Venous Sinus Obstruction in Pseudotumor Cerebri Syndrome Cause or Effect

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Whether venous sinus obstruction in PTS is cause or effect remains unresolved. The experimental and clinical evidence discussed above indicates that there is potential for primary venous sinus pathology to cause PTS and there is also potential for secondary venous sinus obstruction due to raised intracranial pressure. We discuss below the available evidence and also present a unifying theory based on the establishment of a disordered positive feedback cycle. The discussion will centre on the site of venous obstruction, the morphology of venous sinus obstruction and the effects of removing venous sinus obstruction.

Venous sinus obstruction in PTS is most commonly, although not exclusively, seen in the transverse sinus. This is very commonly at the junction of the distal and middle thirds of the sinus. It co-incides with the area of the skull at which a number of bony sutures meet called the asterion. Other regions that may demonstrate stenosis are the other portions of the transverse sinus, posterior third of the SSS, sigmoid sinuses and jugular bulb. This point appears to be the same site at which compression of the venous sinuses takes place when CSF pressure is raised in experimental and clinical studies. If the venous sinuses are considered as a series of collapsible tubes then collapse of the tubes in such a system tends to occur at its distal end. However, it is also the most common site for the location of large arachnoid granulations that are known to cause obstruction of the transverse sinuses.

The symmetrical bilateral nature of the obstructions is also a consistent finding. This is important because, although the right transverse sinus is dominant in most cases, there is usually sufficient communication through the torcular Herophili to overcome a unilateral obstruction. The exception occurs in cases where one sinus is atretic or hypoplastic; usually the left. In these cases unilateral venous sinus obstruction may be sufficient to compromise venous outflow sufficiently to produce symptoms.

Morphologically, there are four basic types of lesions that obstruct the venous sinuses: extrinsic compression and intrinsic lesions of three main forms (Fig. 2). Extrinsic compression may be implied from the appearance of a smooth tapering of the sinus. This appearance tends to indicate that increased CSF pressure may be secondarily collapsing the venous sinus. Intrinsic lesions are of three main types: 1) broad-based lesions with an undu-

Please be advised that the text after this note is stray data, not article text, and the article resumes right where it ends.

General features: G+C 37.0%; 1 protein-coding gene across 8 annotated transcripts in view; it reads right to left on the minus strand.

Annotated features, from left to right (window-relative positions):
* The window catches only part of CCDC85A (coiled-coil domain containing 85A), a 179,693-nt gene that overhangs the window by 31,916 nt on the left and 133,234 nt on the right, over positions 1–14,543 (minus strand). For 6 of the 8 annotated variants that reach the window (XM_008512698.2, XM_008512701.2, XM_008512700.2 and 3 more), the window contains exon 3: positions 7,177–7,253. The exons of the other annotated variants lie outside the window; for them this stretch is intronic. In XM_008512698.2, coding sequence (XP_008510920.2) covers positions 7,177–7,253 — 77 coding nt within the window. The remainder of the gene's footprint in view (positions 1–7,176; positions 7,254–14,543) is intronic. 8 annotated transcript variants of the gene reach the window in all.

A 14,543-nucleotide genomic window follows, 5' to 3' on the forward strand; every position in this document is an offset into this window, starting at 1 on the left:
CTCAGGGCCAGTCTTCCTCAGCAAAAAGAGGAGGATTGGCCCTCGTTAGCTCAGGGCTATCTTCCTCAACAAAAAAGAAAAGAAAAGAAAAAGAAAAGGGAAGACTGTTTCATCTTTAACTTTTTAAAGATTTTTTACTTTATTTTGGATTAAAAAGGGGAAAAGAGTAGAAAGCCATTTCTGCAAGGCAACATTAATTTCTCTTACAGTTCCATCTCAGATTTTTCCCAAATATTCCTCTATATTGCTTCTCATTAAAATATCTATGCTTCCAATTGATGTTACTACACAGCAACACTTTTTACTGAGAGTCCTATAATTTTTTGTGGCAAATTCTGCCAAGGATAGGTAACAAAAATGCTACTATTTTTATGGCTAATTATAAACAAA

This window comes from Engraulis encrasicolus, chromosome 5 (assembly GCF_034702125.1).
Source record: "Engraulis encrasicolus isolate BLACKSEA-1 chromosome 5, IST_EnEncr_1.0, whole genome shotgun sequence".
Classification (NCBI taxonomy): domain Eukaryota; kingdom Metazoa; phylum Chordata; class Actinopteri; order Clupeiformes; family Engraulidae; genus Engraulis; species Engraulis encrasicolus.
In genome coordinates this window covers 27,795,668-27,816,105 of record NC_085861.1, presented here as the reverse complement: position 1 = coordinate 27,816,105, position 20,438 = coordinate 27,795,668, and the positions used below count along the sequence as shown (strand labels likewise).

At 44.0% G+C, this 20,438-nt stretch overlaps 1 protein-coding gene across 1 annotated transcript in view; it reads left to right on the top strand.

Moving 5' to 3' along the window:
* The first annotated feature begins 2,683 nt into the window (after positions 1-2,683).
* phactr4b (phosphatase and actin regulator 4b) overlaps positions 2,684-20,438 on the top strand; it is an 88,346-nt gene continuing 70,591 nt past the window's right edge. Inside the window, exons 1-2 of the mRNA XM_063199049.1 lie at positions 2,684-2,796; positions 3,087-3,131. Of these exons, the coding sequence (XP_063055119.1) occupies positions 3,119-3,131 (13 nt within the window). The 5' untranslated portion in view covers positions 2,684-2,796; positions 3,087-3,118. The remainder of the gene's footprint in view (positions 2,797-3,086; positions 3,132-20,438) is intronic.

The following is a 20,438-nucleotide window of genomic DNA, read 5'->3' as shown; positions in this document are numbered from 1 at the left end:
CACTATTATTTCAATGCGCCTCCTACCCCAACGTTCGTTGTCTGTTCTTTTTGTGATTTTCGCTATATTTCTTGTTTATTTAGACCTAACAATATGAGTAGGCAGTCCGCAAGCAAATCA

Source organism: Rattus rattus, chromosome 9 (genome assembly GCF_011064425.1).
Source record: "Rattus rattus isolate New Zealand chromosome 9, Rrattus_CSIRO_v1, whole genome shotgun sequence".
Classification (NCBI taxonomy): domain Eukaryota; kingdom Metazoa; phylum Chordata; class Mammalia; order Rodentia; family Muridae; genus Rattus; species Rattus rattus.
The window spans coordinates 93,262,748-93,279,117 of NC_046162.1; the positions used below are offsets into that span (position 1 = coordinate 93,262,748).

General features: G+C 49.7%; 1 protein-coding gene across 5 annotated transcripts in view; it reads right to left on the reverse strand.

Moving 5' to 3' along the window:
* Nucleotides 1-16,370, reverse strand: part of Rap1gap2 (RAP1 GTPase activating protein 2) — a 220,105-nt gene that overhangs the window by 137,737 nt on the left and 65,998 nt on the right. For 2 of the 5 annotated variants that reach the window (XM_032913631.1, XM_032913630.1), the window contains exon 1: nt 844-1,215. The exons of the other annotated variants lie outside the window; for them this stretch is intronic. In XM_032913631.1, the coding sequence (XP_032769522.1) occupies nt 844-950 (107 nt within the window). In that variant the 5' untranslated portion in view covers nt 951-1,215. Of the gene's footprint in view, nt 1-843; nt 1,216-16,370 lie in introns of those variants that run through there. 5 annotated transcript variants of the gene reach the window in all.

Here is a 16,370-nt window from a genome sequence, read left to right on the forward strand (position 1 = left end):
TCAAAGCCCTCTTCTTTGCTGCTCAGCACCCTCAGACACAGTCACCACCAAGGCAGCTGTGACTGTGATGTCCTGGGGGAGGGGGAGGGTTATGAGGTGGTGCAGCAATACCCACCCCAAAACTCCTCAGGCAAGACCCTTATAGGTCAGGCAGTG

Arachnoid Granulation Mrv

Fig. 2. Various forms of focal venous sinus obstruction in the transverse sinuses of 4 patients. Intrinsic filling defects are obvious in the top two radiographs being an arachnoid granulation (A) and a broad based undulating lesion (B). Of the lower two, the radiograph on the left (C) could be a focal stricture or extrinsic compression while the radiograph on the right (D) appears to indicate secondary venous sinus compression or irregularity due to old thrombus

Fig. 2. Various forms of focal venous sinus obstruction in the transverse sinuses of 4 patients. Intrinsic filling defects are obvious in the top two radiographs being an arachnoid granulation (A) and a broad based undulating lesion (B). Of the lower two, the radiograph on the left (C) could be a focal stricture or extrinsic compression while the radiograph on the right (D) appears to indicate secondary venous sinus compression or irregularity due to old thrombus lating surface that are of unknown aetiology. These may be difficult to distinguish from extrinsic compression but may require significant pressure application during stent deployment indicating the presence of a focal sten-otic lesion (Fig. 3); 2) Abnormally large arachnoid granulations forming a round well defined filling defect in the venous sinus (Fig. 4), and; 3) Irregular lesions suggesting old thrombus.